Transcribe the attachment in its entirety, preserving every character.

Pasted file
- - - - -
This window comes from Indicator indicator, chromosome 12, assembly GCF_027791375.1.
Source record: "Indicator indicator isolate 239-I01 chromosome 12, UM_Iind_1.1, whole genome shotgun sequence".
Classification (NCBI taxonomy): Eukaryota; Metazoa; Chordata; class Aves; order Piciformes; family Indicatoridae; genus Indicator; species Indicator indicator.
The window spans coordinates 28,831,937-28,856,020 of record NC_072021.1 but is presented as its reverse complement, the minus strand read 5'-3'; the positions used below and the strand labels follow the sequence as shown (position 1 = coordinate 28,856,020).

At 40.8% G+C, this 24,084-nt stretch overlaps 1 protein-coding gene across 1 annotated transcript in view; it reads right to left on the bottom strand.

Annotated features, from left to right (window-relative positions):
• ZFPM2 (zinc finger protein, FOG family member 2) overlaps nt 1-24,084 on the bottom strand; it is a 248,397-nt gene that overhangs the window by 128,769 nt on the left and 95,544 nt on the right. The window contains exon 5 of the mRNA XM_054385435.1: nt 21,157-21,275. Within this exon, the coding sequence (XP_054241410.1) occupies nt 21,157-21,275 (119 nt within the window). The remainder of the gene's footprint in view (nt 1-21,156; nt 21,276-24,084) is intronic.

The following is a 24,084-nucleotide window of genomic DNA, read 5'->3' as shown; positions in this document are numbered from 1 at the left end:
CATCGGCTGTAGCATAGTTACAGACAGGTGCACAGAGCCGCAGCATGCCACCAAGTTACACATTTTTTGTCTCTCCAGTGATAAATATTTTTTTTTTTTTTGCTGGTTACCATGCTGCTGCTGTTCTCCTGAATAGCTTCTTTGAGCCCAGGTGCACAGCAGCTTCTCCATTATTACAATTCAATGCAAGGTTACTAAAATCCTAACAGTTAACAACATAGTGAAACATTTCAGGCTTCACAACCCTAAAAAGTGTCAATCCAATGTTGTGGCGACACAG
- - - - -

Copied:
This window comes from Indicator indicator, chromosome 12, assembly GCF_027791375.1.
Source record: "Indicator indicator isolate 239-I01 chromosome 12, UM_Iind_1.1, whole genome shotgun sequence".
Classification (NCBI taxonomy): Eukaryota; Metazoa; Chordata; class Aves; order Piciformes; family Indicatoridae; genus Indicator; species Indicator indicator.
The window spans coordinates 28,831,937-28,856,020 of record NC_072021.1 but is presented as its reverse complement, the minus strand read 5'-3'; the positions used below and the strand labels follow the sequence as shown (position 1 = coordinate 28,856,020).

At 40.8% G+C, this 24,084-nt stretch overlaps 1 protein-coding gene across 1 annotated transcript in view; it reads right to left on the bottom strand.

Annotated features, from left to right (window-relative positions):
• ZFPM2 (zinc finger protein, FOG family member 2) overlaps nt 1-24,084 on the bottom strand; it is a 248,397-nt gene that overhangs the window by 128,769 nt on the left and 95,544 nt on the right. The window contains exon 5 of the mRNA XM_054385435.1: nt 21,157-21,275. Within this exon, the coding sequence (XP_054241410.1) occupies nt 21,157-21,275 (119 nt within the window). The remainder of the gene's footprint in view (nt 1-21,156; nt 21,276-24,084) is intronic.

The following is a 24,084-nucleotide window of genomic DNA, read 5'->3' as shown; positions in this document are numbered from 1 at the left end:
CATCGGCTGTAGCATAGTTACAGACAGGTGCACAGAGCCGCAGCATGCCACCAAGTTACACATTTTTTGTCTCTCCAGTGATAAATATTTTTTTTTTTTTTGCTGGTTACCATGCTGCTGCTGTTCTCCTGAATAGCTTCTTTGAGCCCAGGTGCACAGCAGCTTCTCCATTATTACAATTCAATGCAAGGTTACTAAAATCCTAACAGTTAACAACATAGTGAAACATTTCAGGCTTCACAACCCTAAAAAGTGTCAATCCAATGTTGTGGCGACACAG